CFPB Wins At The Supreme Court

Earlier this month the United States Supreme Court, in a 7-2 ruling, held that the CFPB’s funding mechanism does not violate the Appropriations Clause of the U.S. Constitution. As we previously discussed in greater detail here, under the Dodd-Frank Act, Congress provided a standing source of funding for the CFPB outside the ordinary annual appropriations process—the Bureau draws from the Federal Reserve System an amount determined by its Director, subject only to an inflation-adjusted cap. […]

By | Jul 22, 2024 ||

Supreme Court Holds That CFPB’s Funding Is Constitutional, Clearing Way For Rulemaking Agenda

On May 16, 2024, the U.S. Supreme Court held 7-2 in Consumer Financial Protection Bureau v. Community Financial Services Association of America (CFSA) (Docket No. 22-448) that the CFPB’s funding structure is constitutional. With the Court’s decision, uncertainty over the CFPB’s rulemaking authority tied to the constitutionality of the CFPB’s funding has been removed, clearing the way for key rulemaking initiatives to proceed.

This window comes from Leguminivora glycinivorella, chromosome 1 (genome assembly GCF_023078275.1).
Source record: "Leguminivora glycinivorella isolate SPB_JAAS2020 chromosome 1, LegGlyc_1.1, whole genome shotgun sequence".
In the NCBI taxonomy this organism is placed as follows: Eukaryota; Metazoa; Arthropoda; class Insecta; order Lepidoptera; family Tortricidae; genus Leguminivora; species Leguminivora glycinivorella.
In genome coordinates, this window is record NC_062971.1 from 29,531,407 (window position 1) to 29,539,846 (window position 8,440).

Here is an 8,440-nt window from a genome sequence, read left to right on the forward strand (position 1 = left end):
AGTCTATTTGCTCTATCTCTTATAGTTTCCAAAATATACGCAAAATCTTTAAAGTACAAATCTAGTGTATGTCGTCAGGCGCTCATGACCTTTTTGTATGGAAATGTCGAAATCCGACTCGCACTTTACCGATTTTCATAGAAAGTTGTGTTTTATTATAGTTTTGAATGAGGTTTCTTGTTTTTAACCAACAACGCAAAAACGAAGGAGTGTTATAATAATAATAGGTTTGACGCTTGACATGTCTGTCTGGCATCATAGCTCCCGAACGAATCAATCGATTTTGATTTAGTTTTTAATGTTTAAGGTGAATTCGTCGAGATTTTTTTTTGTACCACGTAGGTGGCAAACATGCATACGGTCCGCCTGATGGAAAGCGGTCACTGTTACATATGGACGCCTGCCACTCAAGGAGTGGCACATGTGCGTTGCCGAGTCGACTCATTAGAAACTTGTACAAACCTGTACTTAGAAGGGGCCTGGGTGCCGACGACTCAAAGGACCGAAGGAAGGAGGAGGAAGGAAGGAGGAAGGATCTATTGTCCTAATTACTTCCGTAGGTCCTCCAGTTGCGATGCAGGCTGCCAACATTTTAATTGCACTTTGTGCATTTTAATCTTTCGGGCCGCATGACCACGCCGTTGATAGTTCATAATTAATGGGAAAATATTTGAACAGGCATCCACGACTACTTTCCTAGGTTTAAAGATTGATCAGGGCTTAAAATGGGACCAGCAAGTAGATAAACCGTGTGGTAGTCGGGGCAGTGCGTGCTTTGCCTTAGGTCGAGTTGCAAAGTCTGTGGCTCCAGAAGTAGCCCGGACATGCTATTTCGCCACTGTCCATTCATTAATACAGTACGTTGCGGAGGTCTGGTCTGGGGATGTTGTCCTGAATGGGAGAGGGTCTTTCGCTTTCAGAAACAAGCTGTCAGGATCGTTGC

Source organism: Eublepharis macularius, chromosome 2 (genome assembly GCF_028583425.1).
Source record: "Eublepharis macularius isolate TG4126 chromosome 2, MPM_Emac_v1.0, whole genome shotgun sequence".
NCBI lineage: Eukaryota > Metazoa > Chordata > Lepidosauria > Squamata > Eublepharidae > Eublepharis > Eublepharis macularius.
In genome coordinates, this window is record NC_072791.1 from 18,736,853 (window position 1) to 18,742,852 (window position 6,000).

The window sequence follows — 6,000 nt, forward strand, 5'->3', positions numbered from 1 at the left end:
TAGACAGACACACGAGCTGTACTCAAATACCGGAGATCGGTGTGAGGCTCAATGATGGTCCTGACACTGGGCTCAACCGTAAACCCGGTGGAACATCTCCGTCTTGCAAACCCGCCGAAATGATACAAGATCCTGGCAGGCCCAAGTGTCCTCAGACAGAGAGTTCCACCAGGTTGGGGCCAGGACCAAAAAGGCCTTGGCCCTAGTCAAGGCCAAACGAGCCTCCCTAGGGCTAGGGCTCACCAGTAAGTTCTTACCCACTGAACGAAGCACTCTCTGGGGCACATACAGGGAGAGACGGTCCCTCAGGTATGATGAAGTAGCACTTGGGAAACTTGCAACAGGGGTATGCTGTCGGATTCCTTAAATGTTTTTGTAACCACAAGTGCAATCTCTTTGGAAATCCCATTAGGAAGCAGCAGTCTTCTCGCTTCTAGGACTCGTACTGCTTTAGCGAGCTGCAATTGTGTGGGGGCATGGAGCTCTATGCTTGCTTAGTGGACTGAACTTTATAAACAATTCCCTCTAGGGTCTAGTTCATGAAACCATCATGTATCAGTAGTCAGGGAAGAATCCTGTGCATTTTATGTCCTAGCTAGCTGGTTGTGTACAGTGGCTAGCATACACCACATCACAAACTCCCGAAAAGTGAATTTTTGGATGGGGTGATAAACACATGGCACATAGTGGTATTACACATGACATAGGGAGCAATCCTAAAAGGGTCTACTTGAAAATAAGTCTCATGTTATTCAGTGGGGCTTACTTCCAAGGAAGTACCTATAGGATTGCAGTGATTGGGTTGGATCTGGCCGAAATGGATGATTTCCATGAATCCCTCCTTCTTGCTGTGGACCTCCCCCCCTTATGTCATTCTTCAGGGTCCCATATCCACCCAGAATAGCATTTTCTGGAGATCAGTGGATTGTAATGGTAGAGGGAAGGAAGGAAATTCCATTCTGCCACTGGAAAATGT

At issue in the case was the question of whether the CFPB’s funding structure, […]

By | Jul 20, 2024 ||

Vladimir Myasnyankin v. Nationwide Mutual Insurance Company

In Myasnyankin v. Nationwide Mut. Ins. Co., 99 Cal.App.5th 283 (January 30, 2024), the California First District Court of Appeal affirmed the trial court’s entry of judgment in favor of Vladimir Myasnyankin with respect to a complaint seeking a declaration of Myasnyankin’s right to video record all other parties to an examination under oath required by Nationwide in connection with a property claim.

The parties’ dispute arose out of a claim for water damage sustained by […]

By | Jul 18, 2024 ||